In a business dispute, a prevailing party is awarding damages awarded damages it can prove, typically awarded lost profits. The “New Business Rule,” however, has traditionally including recovery of lost profits for “new” businesses, because their lack of a track record makes estimating lost profits too speculative. The is a longstanding rule in New Jersey commercial litigation. However, several newer cases indicate that it may be on the way out and indeed may already be dead, and in any event courts strain to avoid its application. This is logical, because another guiding principal of New Jersey business law is that equity requires that courts try to prevent a wrongdoer from profiting from its misdeeds at the expense of an innocent party. The new cases lead to the conclusion that that it is questionable whether the New Business Rule remains valid at all.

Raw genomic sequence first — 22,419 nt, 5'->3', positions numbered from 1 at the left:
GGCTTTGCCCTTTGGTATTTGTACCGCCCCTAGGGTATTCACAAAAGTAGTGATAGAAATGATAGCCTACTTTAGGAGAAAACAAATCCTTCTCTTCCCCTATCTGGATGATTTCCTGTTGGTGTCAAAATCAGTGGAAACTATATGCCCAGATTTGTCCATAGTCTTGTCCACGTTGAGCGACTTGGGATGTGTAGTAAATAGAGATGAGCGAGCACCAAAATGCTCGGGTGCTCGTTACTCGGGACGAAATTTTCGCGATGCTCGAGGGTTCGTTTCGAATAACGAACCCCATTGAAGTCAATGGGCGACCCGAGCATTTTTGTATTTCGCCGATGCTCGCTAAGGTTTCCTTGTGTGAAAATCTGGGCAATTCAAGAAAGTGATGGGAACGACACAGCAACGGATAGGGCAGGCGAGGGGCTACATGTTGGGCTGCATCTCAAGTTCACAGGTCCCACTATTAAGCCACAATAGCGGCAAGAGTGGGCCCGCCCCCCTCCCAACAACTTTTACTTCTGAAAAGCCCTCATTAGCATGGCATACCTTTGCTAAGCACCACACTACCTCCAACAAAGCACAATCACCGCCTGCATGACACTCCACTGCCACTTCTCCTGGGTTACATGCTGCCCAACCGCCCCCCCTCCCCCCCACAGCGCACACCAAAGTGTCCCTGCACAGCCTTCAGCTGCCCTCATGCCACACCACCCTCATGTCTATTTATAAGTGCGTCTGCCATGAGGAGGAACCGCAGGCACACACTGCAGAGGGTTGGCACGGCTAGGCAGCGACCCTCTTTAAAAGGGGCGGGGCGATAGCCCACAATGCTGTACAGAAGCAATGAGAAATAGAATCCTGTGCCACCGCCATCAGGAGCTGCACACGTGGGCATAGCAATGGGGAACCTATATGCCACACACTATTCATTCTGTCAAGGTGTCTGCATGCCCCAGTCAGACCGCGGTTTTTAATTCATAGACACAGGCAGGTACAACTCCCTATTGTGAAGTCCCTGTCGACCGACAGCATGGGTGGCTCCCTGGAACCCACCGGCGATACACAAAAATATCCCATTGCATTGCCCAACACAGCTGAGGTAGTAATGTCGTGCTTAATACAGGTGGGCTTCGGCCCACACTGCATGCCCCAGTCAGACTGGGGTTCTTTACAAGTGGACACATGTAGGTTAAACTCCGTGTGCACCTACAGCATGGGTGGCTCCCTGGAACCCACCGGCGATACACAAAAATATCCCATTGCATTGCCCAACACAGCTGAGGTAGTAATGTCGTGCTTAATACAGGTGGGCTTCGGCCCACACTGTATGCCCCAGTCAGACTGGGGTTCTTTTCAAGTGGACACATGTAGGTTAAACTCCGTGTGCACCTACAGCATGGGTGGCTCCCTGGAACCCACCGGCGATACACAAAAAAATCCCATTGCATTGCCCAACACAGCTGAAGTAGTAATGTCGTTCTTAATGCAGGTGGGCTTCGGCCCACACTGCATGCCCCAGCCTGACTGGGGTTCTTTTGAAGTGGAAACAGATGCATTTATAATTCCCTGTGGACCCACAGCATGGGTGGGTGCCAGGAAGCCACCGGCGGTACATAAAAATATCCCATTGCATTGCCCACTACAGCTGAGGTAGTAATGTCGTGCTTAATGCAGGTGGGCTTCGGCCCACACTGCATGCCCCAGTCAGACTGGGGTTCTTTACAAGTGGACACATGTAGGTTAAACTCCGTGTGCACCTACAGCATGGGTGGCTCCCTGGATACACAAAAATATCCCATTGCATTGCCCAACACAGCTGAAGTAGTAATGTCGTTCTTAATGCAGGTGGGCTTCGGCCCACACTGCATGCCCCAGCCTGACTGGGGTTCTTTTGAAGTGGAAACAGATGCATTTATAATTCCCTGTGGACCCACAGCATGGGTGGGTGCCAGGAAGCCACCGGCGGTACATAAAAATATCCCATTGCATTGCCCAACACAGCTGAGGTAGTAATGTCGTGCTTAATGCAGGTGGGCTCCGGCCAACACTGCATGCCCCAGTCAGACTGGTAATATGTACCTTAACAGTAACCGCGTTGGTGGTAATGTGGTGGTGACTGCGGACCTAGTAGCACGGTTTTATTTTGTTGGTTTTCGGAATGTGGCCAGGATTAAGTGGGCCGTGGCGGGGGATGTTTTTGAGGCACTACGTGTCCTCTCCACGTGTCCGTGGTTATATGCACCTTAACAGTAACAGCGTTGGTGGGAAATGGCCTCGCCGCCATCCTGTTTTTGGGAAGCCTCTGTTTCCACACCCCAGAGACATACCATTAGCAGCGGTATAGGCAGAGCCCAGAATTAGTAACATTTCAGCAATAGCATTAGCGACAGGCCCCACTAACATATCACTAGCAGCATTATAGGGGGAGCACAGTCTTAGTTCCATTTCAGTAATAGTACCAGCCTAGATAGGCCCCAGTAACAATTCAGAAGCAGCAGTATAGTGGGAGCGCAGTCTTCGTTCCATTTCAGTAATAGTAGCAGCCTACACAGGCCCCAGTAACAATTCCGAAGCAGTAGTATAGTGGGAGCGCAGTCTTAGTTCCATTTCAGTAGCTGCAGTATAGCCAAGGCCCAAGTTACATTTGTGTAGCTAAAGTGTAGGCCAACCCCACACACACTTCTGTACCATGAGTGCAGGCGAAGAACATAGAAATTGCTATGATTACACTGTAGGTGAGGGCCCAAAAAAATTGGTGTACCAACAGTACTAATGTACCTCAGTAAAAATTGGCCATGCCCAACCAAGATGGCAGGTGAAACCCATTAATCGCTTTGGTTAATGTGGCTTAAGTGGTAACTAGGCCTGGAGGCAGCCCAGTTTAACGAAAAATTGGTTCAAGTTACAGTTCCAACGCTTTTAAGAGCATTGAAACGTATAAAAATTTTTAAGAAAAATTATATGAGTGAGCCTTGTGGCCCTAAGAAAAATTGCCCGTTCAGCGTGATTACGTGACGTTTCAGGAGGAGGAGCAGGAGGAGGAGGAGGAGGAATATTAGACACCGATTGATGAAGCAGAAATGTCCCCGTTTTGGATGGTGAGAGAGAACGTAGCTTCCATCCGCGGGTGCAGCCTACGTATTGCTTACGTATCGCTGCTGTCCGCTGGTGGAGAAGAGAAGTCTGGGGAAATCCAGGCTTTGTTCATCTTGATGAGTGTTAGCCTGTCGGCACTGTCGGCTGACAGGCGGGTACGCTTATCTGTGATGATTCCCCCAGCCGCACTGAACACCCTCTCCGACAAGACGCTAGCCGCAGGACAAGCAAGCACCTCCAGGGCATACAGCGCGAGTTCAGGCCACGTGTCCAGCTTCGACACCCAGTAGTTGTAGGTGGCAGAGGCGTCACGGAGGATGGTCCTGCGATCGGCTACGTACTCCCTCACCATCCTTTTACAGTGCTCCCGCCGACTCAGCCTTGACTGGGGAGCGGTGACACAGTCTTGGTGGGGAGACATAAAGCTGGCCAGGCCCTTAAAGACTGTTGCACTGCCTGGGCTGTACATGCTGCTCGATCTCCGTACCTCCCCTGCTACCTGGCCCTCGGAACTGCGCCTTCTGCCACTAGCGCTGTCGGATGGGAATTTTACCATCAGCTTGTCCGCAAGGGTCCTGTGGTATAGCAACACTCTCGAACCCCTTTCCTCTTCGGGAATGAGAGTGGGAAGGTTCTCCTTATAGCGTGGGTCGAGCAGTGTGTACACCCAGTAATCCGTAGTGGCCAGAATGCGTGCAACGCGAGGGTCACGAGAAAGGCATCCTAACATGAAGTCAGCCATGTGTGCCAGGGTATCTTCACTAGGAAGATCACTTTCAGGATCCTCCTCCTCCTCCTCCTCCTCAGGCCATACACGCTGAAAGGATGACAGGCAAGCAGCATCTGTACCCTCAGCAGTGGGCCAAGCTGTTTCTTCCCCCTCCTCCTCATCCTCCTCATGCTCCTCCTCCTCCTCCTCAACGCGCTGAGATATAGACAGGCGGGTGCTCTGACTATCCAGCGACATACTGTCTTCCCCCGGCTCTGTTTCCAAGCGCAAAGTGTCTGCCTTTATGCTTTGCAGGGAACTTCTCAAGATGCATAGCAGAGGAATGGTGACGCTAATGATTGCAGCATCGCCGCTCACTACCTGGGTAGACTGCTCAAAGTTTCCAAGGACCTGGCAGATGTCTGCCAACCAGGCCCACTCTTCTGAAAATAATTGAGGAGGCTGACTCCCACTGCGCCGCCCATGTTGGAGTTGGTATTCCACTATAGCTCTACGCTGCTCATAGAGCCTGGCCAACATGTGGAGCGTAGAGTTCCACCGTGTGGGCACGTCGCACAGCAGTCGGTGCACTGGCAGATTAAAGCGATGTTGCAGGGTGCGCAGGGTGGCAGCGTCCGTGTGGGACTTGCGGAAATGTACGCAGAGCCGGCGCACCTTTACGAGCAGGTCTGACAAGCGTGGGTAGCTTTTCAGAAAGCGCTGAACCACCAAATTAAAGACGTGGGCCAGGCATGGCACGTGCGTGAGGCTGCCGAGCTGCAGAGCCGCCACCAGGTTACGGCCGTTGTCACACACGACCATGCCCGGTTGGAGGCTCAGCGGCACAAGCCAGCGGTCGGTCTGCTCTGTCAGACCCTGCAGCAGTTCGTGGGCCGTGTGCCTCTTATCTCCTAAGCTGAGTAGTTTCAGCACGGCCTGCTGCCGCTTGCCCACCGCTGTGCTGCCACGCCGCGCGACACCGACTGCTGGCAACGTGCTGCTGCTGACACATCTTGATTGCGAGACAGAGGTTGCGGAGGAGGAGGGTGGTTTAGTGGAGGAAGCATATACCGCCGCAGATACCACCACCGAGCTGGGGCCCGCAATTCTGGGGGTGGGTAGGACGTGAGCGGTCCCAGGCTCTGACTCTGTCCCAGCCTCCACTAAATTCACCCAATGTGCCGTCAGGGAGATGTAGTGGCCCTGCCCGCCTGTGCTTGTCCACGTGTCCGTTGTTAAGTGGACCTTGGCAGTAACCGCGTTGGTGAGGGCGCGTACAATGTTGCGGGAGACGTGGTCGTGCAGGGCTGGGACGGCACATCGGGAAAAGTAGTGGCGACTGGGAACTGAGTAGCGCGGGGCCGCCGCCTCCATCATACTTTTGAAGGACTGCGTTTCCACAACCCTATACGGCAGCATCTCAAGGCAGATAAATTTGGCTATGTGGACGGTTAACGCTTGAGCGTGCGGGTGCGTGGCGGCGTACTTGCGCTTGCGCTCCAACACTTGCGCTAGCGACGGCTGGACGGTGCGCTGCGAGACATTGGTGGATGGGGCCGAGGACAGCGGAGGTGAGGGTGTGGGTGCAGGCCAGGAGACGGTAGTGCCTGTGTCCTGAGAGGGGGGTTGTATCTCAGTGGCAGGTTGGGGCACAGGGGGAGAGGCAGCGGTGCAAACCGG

Lost Profits as a Measure of Damages.
When one party to a contract breaches a contract the other party may recover compensatory damages, which are the natural, probable and foreseeable consequences of that breach. As New Jersey’s Supreme Court explained “[T]he goal is to put the injured party in as good a position as if performance had been rendered.” Lost profits are one of main elements which businesses can recover as compensatory damages in a breach of contract lawsuit.